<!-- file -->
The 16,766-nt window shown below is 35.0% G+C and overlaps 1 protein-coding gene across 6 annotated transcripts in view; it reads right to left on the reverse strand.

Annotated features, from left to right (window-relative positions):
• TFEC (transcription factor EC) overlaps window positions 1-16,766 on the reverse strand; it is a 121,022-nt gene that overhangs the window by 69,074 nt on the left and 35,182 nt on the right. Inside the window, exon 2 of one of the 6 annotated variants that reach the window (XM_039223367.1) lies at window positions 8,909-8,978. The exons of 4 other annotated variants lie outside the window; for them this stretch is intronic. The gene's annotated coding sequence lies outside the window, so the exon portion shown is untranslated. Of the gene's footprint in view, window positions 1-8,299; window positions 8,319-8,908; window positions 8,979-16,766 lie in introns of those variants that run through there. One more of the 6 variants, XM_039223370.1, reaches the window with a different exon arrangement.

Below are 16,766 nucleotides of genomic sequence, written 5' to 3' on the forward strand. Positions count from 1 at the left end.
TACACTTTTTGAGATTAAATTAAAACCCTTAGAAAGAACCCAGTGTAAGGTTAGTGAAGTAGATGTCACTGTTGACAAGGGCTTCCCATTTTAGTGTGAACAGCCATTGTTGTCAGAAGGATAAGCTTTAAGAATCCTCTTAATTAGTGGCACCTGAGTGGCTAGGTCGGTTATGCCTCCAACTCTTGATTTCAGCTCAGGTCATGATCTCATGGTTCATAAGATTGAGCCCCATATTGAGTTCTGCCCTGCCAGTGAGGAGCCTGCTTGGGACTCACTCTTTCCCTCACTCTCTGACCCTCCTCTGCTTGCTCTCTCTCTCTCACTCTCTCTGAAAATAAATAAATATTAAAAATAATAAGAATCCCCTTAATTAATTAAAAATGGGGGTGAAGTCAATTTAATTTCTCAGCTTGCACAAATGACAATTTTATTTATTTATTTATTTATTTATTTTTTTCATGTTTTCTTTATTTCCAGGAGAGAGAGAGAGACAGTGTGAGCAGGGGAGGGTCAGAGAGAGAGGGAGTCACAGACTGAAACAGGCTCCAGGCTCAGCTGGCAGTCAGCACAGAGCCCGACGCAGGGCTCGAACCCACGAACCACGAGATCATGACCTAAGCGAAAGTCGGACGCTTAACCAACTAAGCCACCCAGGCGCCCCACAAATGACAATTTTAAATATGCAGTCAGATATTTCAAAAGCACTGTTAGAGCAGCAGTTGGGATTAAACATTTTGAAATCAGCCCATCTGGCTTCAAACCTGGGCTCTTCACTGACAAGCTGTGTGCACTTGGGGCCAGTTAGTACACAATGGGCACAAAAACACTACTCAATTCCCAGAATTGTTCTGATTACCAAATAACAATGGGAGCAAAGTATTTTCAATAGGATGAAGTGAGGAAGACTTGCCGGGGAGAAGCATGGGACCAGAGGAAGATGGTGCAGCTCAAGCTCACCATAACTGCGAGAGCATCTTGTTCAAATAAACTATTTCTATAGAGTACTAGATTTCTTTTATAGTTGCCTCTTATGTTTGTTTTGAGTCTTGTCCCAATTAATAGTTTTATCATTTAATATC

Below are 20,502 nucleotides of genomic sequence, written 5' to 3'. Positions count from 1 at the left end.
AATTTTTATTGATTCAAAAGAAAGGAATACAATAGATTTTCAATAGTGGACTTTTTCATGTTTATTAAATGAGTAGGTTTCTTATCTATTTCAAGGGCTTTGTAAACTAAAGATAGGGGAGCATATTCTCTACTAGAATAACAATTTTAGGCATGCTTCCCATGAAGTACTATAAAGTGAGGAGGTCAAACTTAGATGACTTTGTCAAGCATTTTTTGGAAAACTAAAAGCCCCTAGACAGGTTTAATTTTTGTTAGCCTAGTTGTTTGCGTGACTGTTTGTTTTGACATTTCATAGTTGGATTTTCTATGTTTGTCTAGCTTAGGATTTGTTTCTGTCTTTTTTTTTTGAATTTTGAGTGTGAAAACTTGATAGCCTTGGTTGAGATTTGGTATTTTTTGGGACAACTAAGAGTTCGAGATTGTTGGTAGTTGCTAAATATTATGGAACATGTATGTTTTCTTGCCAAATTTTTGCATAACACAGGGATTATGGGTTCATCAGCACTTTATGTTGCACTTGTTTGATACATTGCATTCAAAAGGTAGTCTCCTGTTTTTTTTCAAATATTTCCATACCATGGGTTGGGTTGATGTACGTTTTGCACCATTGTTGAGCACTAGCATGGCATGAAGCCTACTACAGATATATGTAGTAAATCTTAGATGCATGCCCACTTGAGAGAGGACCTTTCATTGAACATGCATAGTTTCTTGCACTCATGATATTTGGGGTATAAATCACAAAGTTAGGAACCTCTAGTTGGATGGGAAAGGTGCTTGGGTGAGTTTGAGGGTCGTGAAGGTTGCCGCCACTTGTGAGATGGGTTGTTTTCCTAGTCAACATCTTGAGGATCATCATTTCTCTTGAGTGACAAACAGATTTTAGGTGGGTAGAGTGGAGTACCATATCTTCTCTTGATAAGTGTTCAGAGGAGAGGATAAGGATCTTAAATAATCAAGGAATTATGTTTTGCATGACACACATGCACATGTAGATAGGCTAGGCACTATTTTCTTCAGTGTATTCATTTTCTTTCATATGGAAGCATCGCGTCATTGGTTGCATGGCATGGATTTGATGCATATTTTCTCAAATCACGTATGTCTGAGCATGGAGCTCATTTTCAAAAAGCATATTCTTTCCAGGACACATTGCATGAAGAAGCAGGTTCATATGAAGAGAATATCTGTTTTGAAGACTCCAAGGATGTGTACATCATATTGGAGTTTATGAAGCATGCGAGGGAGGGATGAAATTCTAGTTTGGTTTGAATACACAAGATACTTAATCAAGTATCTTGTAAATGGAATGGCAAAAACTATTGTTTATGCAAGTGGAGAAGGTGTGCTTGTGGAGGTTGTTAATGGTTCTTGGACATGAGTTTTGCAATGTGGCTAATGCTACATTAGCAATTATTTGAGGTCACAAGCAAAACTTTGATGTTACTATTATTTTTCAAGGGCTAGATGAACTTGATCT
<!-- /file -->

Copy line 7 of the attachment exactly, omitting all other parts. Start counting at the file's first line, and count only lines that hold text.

AATTTTTATTGATTCAAAAGAAAGGAATACAATAGATTTTCAATAGTGGACTTTTTCATGTTTATTAAATGAGTAGGTTTCTTATCTATTTCAAGGGCTTTGTAAACTAAAGATAGGGGAGCATATTCTCTACTAGAATAACAATTTTAGGCATGCTTCCCATGAAGTACTATAAAGTGAGGAGGTCAAACTTAGATGACTTTGTCAAGCATTTTTTGGAAAACTAAAAGCCCCTAGACAGGTTTAATTTTTGTTAGCCTAGTTGTTTGCGTGACTGTTTGTTTTGACATTTCATAGTTGGATTTTCTATGTTTGTCTAGCTTAGGATTTGTTTCTGTCTTTTTTTTTTGAATTTTGAGTGTGAAAACTTGATAGCCTTGGTTGAGATTTGGTATTTTTTGGGACAACTAAGAGTTCGAGATTGTTGGTAGTTGCTAAATATTATGGAACATGTATGTTTTCTTGCCAAATTTTTGCATAACACAGGGATTATGGGTTCATCAGCACTTTATGTTGCACTTGTTTGATACATTGCATTCAAAAGGTAGTCTCCTGTTTTTTTTCAAATATTTCCATACCATGGGTTGGGTTGATGTACGTTTTGCACCATTGTTGAGCACTAGCATGGCATGAAGCCTACTACAGATATATGTAGTAAATCTTAGATGCATGCCCACTTGAGAGAGGACCTTTCATTGAACATGCATAGTTTCTTGCACTCATGATATTTGGGGTATAAATCACAAAGTTAGGAACCTCTAGTTGGATGGGAAAGGTGCTTGGGTGAGTTTGAGGGTCGTGAAGGTTGCCGCCACTTGTGAGATGGGTTGTTTTCCTAGTCAACATCTTGAGGATCATCATTTCTCTTGAGTGACAAACAGATTTTAGGTGGGTAGAGTGGAGTACCATATCTTCTCTTGATAAGTGTTCAGAGGAGAGGATAAGGATCTTAAATAATCAAGGAATTATGTTTTGCATGACACACATGCACATGTAGATAGGCTAGGCACTATTTTCTTCAGTGTATTCATTTTCTTTCATATGGAAGCATCGCGTCATTGGTTGCATGGCATGGATTTGATGCATATTTTCTCAAATCACGTATGTCTGAGCATGGAGCTCATTTTCAAAAAGCATATTCTTTCCAGGACACATTGCATGAAGAAGCAGGTTCATATGAAGAGAATATCTGTTTTGAAGACTCCAAGGATGTGTACATCATATTGGAGTTTATGAAGCATGCGAGGGAGGGATGAAATTCTAGTTTGGTTTGAATACACAAGATACTTAATCAAGTATCTTGTAAATGGAATGGCAAAAACTATTGTTTATGCAAGTGGAGAAGGTGTGCTTGTGGAGGTTGTTAATGGTTCTTGGACATGAGTTTTGCAATGTGGCTAATGCTACATTAGCAATTATTTGAGGTCACAAGCAAAACTTTGATGTTACTATTATTTTTCAAGGGCTAGATGAACTTGATCT